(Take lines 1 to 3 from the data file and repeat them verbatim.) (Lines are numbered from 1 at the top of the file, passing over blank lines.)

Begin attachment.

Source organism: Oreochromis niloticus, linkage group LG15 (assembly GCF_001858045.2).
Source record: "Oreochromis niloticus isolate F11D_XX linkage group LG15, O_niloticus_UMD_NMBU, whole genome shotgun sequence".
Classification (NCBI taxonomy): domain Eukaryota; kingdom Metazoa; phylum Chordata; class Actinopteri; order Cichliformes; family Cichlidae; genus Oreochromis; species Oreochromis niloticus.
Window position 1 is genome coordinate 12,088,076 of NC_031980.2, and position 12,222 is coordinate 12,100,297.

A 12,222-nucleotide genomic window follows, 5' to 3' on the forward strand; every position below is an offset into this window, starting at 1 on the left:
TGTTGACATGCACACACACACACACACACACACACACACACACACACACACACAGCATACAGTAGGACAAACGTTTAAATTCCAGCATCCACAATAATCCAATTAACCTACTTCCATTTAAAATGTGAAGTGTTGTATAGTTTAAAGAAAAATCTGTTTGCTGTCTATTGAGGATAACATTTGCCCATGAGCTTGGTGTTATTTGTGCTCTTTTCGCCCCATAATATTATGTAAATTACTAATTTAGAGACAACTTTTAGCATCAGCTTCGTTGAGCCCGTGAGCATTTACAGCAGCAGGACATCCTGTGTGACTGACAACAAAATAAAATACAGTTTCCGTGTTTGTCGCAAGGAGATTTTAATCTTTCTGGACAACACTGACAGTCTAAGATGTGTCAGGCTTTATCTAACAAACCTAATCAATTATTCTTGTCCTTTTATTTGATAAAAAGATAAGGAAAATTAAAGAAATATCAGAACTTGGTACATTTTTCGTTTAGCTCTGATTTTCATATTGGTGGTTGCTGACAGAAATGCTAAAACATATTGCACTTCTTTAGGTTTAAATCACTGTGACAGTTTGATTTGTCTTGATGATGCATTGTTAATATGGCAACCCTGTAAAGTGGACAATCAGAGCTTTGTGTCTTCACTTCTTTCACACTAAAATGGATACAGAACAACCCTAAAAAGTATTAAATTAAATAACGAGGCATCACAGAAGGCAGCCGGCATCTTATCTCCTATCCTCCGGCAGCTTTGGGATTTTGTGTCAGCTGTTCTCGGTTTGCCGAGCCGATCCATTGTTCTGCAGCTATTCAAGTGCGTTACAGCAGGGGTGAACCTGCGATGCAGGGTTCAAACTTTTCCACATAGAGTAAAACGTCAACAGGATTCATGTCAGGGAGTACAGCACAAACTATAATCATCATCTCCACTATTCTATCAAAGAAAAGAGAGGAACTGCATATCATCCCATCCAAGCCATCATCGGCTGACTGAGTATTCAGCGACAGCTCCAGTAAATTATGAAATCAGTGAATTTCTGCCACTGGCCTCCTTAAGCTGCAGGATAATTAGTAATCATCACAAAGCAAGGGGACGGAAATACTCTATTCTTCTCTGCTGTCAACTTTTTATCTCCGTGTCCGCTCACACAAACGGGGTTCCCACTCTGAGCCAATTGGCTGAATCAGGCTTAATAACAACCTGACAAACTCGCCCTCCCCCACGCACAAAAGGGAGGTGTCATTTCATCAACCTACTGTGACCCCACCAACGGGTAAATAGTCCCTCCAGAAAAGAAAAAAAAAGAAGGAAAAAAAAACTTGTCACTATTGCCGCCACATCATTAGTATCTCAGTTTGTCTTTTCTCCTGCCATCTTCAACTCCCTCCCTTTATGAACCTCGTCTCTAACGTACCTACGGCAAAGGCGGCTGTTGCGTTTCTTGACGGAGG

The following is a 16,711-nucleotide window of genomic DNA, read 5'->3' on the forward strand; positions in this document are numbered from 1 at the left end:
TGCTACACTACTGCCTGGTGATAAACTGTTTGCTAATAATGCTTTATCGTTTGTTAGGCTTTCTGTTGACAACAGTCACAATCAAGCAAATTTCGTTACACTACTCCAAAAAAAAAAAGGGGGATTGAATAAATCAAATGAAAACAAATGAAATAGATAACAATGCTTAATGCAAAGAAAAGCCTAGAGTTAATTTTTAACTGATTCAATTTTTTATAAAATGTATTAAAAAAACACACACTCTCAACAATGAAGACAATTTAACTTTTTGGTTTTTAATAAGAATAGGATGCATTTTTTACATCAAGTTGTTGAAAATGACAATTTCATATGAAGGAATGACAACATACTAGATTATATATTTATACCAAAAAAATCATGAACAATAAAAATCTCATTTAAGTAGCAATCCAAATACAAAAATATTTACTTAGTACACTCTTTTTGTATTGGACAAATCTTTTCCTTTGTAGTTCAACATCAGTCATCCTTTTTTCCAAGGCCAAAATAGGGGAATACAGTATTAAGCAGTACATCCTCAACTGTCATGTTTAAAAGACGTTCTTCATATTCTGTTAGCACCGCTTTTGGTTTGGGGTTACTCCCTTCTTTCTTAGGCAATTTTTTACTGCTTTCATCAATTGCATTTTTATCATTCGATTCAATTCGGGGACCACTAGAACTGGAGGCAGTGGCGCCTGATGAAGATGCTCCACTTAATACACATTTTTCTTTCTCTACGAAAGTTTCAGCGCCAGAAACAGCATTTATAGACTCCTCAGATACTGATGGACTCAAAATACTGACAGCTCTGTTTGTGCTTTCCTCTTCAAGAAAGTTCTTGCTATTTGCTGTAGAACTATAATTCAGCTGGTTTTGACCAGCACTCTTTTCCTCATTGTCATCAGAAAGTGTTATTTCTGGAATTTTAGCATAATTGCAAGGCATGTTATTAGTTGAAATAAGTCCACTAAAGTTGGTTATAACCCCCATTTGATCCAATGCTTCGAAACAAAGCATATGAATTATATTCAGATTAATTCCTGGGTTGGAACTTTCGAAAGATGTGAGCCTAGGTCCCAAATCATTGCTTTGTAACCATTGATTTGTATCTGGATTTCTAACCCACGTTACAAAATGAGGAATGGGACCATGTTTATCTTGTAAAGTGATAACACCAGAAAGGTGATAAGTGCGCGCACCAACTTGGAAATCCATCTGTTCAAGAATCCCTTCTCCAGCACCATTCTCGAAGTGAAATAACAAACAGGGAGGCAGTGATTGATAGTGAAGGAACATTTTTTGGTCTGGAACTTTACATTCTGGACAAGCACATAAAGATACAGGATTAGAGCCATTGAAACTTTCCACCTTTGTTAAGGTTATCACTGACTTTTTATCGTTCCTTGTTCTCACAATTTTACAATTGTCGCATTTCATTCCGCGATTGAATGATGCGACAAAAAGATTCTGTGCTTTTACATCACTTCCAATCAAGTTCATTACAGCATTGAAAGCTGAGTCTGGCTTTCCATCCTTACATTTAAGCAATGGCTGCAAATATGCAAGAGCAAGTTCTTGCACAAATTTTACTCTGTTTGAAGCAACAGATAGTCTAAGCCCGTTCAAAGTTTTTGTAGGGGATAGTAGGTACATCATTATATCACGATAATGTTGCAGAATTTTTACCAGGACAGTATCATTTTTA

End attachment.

Source organism: Oreochromis niloticus, linkage group LG15 (assembly GCF_001858045.2).
Source record: "Oreochromis niloticus isolate F11D_XX linkage group LG15, O_niloticus_UMD_NMBU, whole genome shotgun sequence".
Classification (NCBI taxonomy): domain Eukaryota; kingdom Metazoa; phylum Chordata; class Actinopteri; order Cichliformes; family Cichlidae; genus Oreochromis; species Oreochromis niloticus.